Stress at Work – the basics

Site updated on August 5, 2016

Many employees are currently claiming that they are suffering from “stress”. On occasions newspaper headlines draw our attention to large awards of compensation to an employee who has become ill because of their work or working conditions. However the large awards are fairly rare and many claims fail for a range of reasons. You do not usually go to an Employment Tribunal with a stress at work claim. You need to take your case to a civil court, and that it is called a Personal Injury claim for damage to health.

Tribunals can listen to claims of constructive dismissal if you have been forced to leave your employment due to Stressful conditions. Tribunals will also listen to complaints of Disability Discrimination under the Equality Act if your illness amounts to a disability. For further help on this refer to the section on Disability Discrimination.

The Health and Safety Executive has issued some guidelines on this difficult topic, it is possible that your Employer is not aware of their obligations.

You should seek help and advice when you start to feel that you can no longer cope with the demands placed on you. Do not wait until you become ill before acting! If you do not raise your concerns with your Employer this is likely to make it difficult in future to say your Employer has been negligent.

Talk to your Doctor, or see the Occupational Health advisor at your firm at an early stage. Employers are now recognising that this is a health and safety issue and hopefully you will get support and advice. Some employers have a stress policy which will make it clear what actions you should take. Check your Company Handbook for a stress policy.

A number of employers now invest in “Employee Assistance Programmes”, a form of employee counseling service, usually by phone, but sometimes these include face to face help. If your employer has this facility – take advantage of it if you have any problems you are struggling to cope with.

There is no doubt that many workers feel under more pressure than before, but pressure is not the same as stress. You have to prove that you have a clinically recognised illness, which is not the same as having “stress”. You may need to see a clinical specialist to confirm that you have an identifiable illness. Stress related illnesses can be caused by a range of factors, some of them work related, eg. long hours; working 7 days a week; noise; bad working conditions; bullying/harassment; a hazardous/dangerous environment are just some examples.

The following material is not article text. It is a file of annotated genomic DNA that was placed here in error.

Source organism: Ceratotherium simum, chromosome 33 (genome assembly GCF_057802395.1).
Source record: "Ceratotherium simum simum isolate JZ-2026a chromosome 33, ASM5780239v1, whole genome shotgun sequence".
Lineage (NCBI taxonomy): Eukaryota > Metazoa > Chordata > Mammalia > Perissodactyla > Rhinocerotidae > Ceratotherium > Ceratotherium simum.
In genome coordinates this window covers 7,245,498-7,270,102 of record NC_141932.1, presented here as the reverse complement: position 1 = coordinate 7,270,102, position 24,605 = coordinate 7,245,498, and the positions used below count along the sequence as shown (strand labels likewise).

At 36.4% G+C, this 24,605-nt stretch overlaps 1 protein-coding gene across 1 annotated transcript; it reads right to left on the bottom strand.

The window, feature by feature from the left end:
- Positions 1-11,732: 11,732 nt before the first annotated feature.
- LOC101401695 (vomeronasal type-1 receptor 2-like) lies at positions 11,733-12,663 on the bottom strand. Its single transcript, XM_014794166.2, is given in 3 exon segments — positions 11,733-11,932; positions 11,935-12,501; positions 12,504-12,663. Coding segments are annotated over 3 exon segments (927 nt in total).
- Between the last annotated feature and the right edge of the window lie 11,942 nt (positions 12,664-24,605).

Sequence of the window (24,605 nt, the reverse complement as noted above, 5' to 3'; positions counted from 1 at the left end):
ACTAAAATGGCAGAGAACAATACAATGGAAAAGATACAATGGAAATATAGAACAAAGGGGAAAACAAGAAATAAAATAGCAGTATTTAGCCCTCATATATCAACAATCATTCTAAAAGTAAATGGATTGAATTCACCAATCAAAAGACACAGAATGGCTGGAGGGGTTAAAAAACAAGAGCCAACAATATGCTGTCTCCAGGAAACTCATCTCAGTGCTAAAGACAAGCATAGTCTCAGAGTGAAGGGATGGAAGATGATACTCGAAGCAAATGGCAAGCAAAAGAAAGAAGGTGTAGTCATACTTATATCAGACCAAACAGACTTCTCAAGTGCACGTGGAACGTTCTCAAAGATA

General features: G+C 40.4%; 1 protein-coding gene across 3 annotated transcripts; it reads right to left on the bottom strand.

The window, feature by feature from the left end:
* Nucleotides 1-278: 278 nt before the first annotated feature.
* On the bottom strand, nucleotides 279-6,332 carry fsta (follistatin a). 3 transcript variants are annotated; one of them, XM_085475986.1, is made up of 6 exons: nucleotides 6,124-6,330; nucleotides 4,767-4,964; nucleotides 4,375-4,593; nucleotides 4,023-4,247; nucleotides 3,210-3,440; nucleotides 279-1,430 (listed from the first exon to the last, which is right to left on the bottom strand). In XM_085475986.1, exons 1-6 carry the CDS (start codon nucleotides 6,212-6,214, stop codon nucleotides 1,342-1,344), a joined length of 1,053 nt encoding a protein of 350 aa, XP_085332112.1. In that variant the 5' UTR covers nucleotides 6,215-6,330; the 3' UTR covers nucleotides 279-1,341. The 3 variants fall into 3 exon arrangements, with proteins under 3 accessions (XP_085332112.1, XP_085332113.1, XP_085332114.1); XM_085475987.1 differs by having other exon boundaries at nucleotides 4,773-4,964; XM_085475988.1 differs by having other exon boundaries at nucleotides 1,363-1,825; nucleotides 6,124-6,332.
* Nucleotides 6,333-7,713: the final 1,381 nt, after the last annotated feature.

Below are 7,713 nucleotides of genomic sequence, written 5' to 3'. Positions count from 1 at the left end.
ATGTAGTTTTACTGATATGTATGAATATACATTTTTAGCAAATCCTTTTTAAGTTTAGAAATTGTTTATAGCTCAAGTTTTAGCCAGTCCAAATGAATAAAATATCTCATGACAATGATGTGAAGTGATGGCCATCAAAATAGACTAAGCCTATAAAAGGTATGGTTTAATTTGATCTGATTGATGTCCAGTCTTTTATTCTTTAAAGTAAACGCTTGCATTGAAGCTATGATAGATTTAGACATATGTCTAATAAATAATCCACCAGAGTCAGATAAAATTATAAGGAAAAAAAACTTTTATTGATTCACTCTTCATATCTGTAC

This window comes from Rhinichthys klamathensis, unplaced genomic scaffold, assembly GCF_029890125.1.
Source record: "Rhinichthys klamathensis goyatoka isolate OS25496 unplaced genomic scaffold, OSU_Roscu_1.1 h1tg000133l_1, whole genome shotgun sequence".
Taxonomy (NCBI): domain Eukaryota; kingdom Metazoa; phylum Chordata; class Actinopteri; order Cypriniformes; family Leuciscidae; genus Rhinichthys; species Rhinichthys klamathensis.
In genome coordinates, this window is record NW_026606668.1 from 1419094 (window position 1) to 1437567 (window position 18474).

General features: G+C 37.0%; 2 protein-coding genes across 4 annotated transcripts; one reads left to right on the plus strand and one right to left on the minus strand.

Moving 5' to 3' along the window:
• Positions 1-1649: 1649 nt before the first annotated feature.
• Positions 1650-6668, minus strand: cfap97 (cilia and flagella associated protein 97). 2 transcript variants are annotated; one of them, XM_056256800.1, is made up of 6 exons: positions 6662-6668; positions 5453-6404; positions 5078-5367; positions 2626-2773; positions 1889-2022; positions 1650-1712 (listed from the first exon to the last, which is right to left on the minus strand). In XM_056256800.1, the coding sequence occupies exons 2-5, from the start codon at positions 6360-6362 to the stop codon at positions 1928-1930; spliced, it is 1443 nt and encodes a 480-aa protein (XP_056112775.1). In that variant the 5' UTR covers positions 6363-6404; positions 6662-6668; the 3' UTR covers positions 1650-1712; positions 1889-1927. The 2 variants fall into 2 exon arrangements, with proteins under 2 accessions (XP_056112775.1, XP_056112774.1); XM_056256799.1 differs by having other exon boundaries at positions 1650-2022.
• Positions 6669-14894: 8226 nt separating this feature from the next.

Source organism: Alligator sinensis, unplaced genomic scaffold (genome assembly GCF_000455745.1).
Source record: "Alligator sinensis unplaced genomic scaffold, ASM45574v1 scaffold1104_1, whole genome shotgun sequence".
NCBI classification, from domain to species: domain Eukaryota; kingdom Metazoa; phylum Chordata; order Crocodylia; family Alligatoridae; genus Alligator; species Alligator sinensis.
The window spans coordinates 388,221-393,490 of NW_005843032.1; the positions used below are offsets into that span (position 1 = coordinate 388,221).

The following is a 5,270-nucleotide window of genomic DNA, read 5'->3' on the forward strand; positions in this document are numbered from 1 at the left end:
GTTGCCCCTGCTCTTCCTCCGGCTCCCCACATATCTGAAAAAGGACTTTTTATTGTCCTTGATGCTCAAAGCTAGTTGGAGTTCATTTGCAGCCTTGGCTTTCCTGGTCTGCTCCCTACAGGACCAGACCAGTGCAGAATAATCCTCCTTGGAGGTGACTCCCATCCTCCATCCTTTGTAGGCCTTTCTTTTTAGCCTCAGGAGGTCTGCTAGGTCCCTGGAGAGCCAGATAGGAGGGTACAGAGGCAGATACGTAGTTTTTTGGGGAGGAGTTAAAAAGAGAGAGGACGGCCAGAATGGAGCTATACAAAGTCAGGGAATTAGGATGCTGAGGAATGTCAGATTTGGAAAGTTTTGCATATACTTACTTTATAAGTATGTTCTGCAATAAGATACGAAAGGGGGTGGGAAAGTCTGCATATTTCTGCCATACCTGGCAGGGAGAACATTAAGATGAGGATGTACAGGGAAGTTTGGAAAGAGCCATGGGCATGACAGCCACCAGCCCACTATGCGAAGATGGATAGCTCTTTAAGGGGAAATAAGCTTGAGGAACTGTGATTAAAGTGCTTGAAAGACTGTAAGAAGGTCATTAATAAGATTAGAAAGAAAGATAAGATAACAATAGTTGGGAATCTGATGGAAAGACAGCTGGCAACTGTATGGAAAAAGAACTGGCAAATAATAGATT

If you are being asked to work long hours, is your Employer aware of the Working Time Regulations? These place a limit on the hours you can be required to work, unless you have voluntarily agreed to opt out of this and work longer hours.

Obviously not all stress problems are caused by work – personal factors also come into consideration.

In the first instance you should try to talk to your Manager about the problem. This may not be easy in some Companies as admitting that you are suffering from stress may appear to be a sign of weakness. More enlightened firms will offer support and guidance. It is very important to make your employer aware that you are struggling at work. If you do not do this you are unlikely to obtain any compensation in the future. This is because any compensation you receive is based on the fact that your employer was negligent. If your employer cannot have known that you were ill, they cannot really be negligent. If you feel unable to talk to your Manager, seek assistance from a health and safety or union rep. or consider using the Company Grievance procedure.

If you wish to get further advice, Contact our Advice Line.

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